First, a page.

Child protection changes not improving performance one year after damning report
Northamptonshire Police has not made necessary improvements to its child protection practice and procedure in the past 12 months, according to a new report.
Her Majesty’s Inspectorate of Constabulary and Fire & Rescue Services (HMICFRS) previously inspected the force’s child protection capabilities in March 2018, highlighting a range of problems.
The National Child Protection Post-Inspection Review of Northamptonshire Police report, published on Wednesday (July 24), said many of those problems had not yet been resolved.
HMICFRS rated 11 child protection case files as ‘inadequate’ out of 21 examined as part of the inspection. None were assessed as ‘good’.
HMICFRS said overall progress since the 2018 assessment has been slow and, as a result, in some areas, the force is not effectively managing risk.
Senior leaders are candid about the difficulties in managing the complex and increasing demands associated with effectively protecting children, the report says. However, inspectors found even where changes have already been made, the results for children have not always been better, so the force needs to make sure new processes work effectively.
The force relies too much on numerical data to measure how well it is looking after children’s interests and should look for better ways to measure the quality, as well as the quantity, of outcomes for children.
In some investigations, supervisors are not consistently challenging the progress of enquiries or adding value by giving direction that will help focus and drive officers’ activity forward.
Inspectors also found that officers are not challenging or escalating matters when local authorities do not provide alternative accommodation for children who are remanded in custody. This was something also reported in 2018.
Members of staff also take on work that partners should be doing. This includes looking for accommodation for children detained in police custody from outside the Northamptonshire area and placing assessments about sexual or violent offenders on the national ViSOR database on the National Probation Service’s behalf.
HMICFRS is particularly concerned about delays and backlogs in several critical areas of child protection work, including: Delays in investigating online cases with frequent drift in investigations; a significant backlog of electronic devices awaiting examination by the hi-tech crime unit (HTCU); information about missing children obtained from return home interviews not recorded on police systems promptly; a significant backlog of risk-management plans for sex offenders awaiting supervision; and cases dealt with by the non-specialist force investigation team (FIT) taking longer than they should, with a frequent failure to recognise the wider risks children face.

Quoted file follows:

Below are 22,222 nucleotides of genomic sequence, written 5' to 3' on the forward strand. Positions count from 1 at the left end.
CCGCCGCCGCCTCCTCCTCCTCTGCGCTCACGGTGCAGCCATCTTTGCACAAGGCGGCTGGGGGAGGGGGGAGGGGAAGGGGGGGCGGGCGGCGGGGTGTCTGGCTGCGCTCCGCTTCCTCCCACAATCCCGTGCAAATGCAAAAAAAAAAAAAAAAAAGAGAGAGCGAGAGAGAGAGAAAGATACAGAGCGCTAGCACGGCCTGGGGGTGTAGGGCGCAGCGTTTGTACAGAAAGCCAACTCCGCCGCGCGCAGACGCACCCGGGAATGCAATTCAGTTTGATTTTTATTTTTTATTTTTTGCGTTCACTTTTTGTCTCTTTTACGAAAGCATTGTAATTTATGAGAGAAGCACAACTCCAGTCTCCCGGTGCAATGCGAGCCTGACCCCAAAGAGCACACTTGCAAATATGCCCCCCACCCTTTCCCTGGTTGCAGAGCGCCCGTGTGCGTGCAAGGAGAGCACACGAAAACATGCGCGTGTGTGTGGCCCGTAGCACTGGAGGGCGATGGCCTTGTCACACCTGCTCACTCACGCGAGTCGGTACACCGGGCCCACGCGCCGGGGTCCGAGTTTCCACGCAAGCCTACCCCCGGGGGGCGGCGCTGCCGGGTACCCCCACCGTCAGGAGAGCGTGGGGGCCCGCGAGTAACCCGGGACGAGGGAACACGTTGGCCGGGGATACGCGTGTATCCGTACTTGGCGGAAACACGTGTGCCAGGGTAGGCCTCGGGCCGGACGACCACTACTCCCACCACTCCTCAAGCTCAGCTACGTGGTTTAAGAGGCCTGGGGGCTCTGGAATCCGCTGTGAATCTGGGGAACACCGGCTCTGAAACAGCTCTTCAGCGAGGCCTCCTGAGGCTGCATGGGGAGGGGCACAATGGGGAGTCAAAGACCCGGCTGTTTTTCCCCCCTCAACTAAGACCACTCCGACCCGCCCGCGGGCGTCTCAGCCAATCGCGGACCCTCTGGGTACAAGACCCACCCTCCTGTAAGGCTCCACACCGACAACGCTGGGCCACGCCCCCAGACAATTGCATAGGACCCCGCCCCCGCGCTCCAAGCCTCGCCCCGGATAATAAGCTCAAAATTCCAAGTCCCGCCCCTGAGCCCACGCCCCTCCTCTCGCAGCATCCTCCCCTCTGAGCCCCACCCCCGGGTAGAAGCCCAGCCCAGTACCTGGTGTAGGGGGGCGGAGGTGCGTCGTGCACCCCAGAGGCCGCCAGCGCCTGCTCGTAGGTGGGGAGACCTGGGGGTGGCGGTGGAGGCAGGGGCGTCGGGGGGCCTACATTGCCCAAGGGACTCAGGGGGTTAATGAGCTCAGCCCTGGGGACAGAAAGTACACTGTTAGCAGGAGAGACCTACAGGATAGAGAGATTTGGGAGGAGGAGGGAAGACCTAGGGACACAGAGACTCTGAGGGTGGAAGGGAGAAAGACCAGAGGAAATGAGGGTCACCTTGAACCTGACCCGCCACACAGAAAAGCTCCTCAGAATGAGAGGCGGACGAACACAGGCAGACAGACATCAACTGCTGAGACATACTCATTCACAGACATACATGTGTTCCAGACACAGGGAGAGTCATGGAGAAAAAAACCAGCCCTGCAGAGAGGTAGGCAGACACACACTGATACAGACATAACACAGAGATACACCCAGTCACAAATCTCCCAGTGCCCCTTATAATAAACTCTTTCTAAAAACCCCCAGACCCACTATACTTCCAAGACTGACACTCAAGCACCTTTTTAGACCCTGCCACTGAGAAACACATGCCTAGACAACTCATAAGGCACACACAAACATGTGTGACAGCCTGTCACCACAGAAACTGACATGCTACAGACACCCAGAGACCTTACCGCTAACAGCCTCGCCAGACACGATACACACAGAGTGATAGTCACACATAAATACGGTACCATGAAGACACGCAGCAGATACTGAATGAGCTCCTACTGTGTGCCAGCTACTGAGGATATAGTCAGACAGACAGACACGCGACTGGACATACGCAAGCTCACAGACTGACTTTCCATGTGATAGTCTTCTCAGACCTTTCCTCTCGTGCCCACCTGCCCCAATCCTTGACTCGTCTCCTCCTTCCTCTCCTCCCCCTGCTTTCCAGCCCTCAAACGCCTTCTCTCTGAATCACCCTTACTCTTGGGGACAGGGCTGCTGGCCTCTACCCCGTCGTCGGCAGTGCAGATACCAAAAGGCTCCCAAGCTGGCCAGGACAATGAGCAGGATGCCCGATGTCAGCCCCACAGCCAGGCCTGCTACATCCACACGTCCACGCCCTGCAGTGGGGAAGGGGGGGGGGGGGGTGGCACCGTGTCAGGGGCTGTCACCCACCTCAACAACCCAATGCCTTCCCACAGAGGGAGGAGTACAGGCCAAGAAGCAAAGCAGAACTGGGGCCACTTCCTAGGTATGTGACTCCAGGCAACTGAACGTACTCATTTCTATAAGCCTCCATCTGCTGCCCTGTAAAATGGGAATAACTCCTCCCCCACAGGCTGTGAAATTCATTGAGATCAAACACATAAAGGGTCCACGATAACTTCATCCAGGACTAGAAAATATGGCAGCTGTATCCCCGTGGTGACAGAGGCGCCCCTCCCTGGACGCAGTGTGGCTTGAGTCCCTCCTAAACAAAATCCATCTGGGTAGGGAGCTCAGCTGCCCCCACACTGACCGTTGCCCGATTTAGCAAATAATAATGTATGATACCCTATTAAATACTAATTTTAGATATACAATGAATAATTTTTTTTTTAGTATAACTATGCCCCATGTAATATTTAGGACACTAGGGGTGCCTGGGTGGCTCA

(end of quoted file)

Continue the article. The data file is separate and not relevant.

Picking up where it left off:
The report said of particular concern are some of the decisions regarding registered sexual offenders who breach the restrictions placed on them. A breach of these restrictions is likely to be a criminal offence and the offender could be arrested and prosecuted. However, inspectors found that where the breach is deemed to be ‘low level’, the force routinely issues warning letters, taking the view that formal action is not in the public interest.
Offender managers were making decisions to warn offenders without thinking enough about why breaches are occurring.
However, some improvements since the previous inspection were identified. There has been a “significant decrease” in the number of outstanding visits to registered sex offenders. The Inspectorate also found that Northamptonshire Police has improved its understanding of the reasons children go missing.
HM Inspector of Constabulary Zoë Billingham said: “Child protection work is one of the most important duties of a police service. It is crucial that forces have in place adequate means of safeguarding and protecting vulnerable and at-risk children. Other partners, like local authorities also have a vital role to play in partnership with the police. It is notable that in the recent past other public agencies in Northamptonshire have been found to be failing the communities they serve.
“Our 2018 inspection should have been an urgent wake-up call. But too frequently Northamptonshire’s most vulnerable children are still being poorly served by those who should protect them.
“We are especially concerned to see a continuing problem with delays and backlogs, particularly with online investigations. We identified many of these issues during our previous inspection and so it is disappointing to see them still.
“The force is working hard to address a legacy of long-term underfunding and some areas of improvement are evident. For example, since our last inspection, the force has made a real effort to raise awareness about child protection matters through an internal communications campaign. It is investing in increasing the number of police officers and staff working in the vitally important area of child protection. I hope to see further improvements in the near future.”
As a result of the inspection, HMICFRS has issued another list of recommendations for improvement and will carry out a re-inspection of the force within the next 12 months.
Northamptonshire Police was contacted by Police Professionalbut no-one was available to comment at the time of going to press.